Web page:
DOMS (Delayed Onset Muscle Soreness) is part of the training package: sometimes you can feel like you’ve been hit by a car the morning after leg day. Soreness is neither a good or bad thing: if you’re not sore after training it doesn’t mean you didn’t work hard enough. If you’ve been studying, but haven’t got a headache yet, it doesn’t mean you’re not studying well enough.
The mechanism of DOMS is multifactorial: it is associated with increased serum creatine kinase activity, acute inflammation and cellular calcium efflux, outlined here by Brad Schoenfeld:
“Forces associated with muscular contractions, particularly eccentric actions, cause the formation of small micro-tears in both the contractile elements and surface membrane (sarcolemma) of working muscle fibers.
These micro-tears allow calcium to escape from the muscles, disrupting their intracellular balance and causing further injury to the fibers.
Various proteins then interact with the free nerve endings surrounding the damaged fibers, resulting in localized pain and stiffness. Symptoms can be exacerbated by swelling within muscle fibers, which exerts pressure on sensory receptors (nociceptors) and thereby increases the sensation of pain (6).”
It is suggested that there could be a metabolic, neural and even renal component to DOMS. Anyway…it hurts.
Here are our top tips to reduce soreness:
1) ‘Active recovery’ Session
I first read about this from Chad Waterbury: his recommendation is to pick 20% of your max and do 2 sets of 40-50 reps for partial mid range reps. For example, if you have sore legs do 40-50 bodyweight squats without locking out. The goal is not to create a training effect but to flush blood through the affected muscles. I’ve tried this, and it makes a big difference, especially with some carbs added.
2) Supplement with intra-workout Glutamine and BCAAs
In addition to getting a whole host of other benefits, glutamine and BCAAs sipped during your training session will vastly reduce DOMS. I use MP Exceed as it has added beta alanine, which functions as a fatigue buffer via delimiting carnosine production.
3) Stay Hydrated
Plenty of water both before, during and after training. We won’t make this one more complicated than that!
6) Contrast baths/showers
A common theme here so far is blood flow to transport nutrients to the muscle and clear metabolites. Physiotherapists advise contrast heat and cold to cause alternating vasodilation/vasoconstriction of the blood vessels at the affected area. Switch every 2 minutes between hot and cold. Don’t use extreme temperatures. Research is mixed on this, but I’ve noticed an improvement myself.
7) Increase your training frequency
Often if you have a few days off, then have a heavy session, you can be more sore than normal. Paradoxically when we are doing any high frequency training (training between 6 and 10 times per week) soreness disappears. Try it: you’ll find you can handle more volume than you think. Muscle takes roughly 48 hours to recover, although soreness can linger for longer. After 48 hours your performance should be back up to, or beyond what it was – even if it still hurts a little. Don’t believe the nonsense about ‘not training on a sore muscle’. You can handle it.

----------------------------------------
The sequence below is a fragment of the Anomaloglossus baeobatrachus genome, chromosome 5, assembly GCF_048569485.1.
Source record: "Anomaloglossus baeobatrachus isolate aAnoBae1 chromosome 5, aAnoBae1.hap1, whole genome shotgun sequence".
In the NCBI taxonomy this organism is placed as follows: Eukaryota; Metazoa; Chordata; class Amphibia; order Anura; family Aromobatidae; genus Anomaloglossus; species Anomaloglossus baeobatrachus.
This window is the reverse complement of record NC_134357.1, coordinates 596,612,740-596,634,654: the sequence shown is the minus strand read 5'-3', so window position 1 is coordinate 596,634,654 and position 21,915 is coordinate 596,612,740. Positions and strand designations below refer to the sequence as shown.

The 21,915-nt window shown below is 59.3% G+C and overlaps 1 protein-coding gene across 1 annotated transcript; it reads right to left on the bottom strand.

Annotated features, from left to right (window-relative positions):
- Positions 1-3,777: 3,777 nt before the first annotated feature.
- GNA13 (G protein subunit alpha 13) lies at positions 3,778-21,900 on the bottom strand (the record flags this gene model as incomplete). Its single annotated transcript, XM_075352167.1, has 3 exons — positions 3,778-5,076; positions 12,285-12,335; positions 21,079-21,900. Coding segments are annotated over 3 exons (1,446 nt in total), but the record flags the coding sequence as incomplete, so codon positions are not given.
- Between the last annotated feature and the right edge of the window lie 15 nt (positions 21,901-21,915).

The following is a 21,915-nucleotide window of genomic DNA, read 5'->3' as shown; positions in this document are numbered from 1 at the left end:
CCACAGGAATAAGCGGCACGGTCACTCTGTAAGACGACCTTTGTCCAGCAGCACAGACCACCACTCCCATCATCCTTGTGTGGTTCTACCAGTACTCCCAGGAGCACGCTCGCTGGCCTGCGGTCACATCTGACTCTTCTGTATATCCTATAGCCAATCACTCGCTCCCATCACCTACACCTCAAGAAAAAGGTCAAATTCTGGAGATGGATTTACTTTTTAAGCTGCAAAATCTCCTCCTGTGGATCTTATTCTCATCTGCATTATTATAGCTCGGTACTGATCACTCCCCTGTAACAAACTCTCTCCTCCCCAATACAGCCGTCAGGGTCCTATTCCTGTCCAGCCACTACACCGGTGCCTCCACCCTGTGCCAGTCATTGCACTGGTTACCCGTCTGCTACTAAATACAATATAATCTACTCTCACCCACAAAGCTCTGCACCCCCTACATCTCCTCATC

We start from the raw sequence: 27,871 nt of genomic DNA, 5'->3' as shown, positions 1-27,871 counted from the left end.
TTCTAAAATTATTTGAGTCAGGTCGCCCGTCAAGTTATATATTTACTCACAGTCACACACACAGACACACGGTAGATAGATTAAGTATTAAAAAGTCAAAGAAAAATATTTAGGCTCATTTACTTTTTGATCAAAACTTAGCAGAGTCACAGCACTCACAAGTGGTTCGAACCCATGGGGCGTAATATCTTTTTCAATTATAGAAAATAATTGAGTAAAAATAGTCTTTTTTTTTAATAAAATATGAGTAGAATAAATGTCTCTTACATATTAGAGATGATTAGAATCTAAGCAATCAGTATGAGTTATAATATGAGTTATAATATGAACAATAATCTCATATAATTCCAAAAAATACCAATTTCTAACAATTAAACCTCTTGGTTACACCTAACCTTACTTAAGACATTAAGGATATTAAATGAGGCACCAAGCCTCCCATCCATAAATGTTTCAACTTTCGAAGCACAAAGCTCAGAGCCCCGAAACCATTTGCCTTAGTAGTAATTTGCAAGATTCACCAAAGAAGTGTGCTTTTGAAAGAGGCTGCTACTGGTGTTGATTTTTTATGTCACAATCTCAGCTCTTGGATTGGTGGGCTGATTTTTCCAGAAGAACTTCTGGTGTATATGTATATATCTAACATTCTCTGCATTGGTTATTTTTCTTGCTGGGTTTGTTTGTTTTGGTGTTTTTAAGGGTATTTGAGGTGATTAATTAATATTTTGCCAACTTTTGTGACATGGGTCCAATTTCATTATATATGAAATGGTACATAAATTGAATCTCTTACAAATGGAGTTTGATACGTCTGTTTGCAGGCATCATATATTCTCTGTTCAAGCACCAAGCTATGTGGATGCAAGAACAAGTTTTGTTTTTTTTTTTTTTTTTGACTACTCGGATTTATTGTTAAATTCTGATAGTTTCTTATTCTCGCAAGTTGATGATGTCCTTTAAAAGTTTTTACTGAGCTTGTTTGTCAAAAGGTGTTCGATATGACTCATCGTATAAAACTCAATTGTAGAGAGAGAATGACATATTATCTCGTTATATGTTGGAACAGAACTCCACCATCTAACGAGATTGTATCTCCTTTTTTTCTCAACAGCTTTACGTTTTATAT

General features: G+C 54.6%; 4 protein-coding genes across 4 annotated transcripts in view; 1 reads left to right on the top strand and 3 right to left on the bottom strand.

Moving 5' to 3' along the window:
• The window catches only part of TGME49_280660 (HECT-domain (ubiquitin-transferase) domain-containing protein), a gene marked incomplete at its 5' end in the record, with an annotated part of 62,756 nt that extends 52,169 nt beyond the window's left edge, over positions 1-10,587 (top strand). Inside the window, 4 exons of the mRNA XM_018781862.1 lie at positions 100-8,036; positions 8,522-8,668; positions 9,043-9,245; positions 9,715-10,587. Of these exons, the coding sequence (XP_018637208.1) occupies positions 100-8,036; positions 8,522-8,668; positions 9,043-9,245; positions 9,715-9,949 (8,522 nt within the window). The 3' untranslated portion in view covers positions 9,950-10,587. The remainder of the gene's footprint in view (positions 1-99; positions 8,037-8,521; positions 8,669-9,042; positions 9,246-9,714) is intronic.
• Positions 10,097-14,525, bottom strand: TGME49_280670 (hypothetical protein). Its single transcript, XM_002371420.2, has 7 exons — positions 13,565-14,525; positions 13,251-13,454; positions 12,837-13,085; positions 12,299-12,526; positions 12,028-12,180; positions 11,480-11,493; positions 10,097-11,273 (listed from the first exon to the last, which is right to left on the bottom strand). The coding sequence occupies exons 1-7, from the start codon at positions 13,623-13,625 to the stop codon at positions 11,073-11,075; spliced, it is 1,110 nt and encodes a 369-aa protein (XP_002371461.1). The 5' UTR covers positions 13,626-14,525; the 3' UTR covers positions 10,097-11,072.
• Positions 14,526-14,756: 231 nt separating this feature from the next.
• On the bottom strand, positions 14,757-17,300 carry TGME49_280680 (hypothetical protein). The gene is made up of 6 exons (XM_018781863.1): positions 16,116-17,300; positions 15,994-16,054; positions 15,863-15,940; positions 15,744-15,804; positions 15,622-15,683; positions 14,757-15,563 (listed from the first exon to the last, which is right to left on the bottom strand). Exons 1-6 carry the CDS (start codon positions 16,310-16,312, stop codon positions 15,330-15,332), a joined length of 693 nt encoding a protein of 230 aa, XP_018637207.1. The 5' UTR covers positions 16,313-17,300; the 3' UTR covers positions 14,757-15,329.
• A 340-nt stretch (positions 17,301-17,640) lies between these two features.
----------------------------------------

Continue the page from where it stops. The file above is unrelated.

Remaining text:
One thing to take note of: eccentric (negative) contractions are implicated more strongly in creating DOMS, so de-emphasise the lowering of each rep to avoid causing further soreness if you’re doing a recovery session.
8) Eat more, sleep more.
Sometimes if you’re sore all the time, it could be that you simply didn’t eat enough calories. Particularly protein & carbs.
9) Fascial stretches pre/post-workout
We’ve found Ming Chew’s fascial stretches to help with muscle soreness when used pre and post workout. See his full book here.
However, some stretching when you’re already sore can increase DOMS!
10) Foam rolling/massage
This isn’t going to be fun, but foam rolling 2 hours post-exercise has been found to reduce DOMS by disrupting inflammation. Better still get a sports massage if you’re made of money.. . Evidence is weak for massage as a fix for DOMS when 24 hours+ has elapsed since the workout, with some pointing towards it adding to the soreness with ‘post massage soreness & malaise’ (PMSM). Hats off to this guy who did an experiment on himself to thoroughly test the massage hypothesis at various time intervals, and found it made no difference for him. Only way to know if it works for you is to try.
Conclusion: Do it around your workout while the muscles are still warm, otherwise you’re likely to increase the soreness.
Applying ice is shown to reduce perceived soreness, but doesn’t aid in muscle recovery and may impede it in the long term. Ming Chew also advises against ice on the basis that it causes fascial restriction.
A Note On Anti-Inflammatories:
Ibuprofen can help with acute/debilitating soreness – but this is not a long term solution. Aside from the negative effects from chronic use of pharmaceutical anti-inflammatories on kidney and liver function, it is suggested that they may only reduce the pain at the expense of impeding muscle recovery by blocking prostaglandin pathways and muscle satellite cells, potentially mitigating both short and long term muscle growth. You might be wondering whether fish oil would ameliorate DOMS with its anti-inflammatory properties, unfortunately the answer is no, despite the fact that fish oil may inhibit myostatin, solve maths problems and arbitrate divorce courts.
There you have it, 10 ways to keep your DOMS under control – all aimed at improving blood flow to the muscle and enhancing recovery. Enjoy.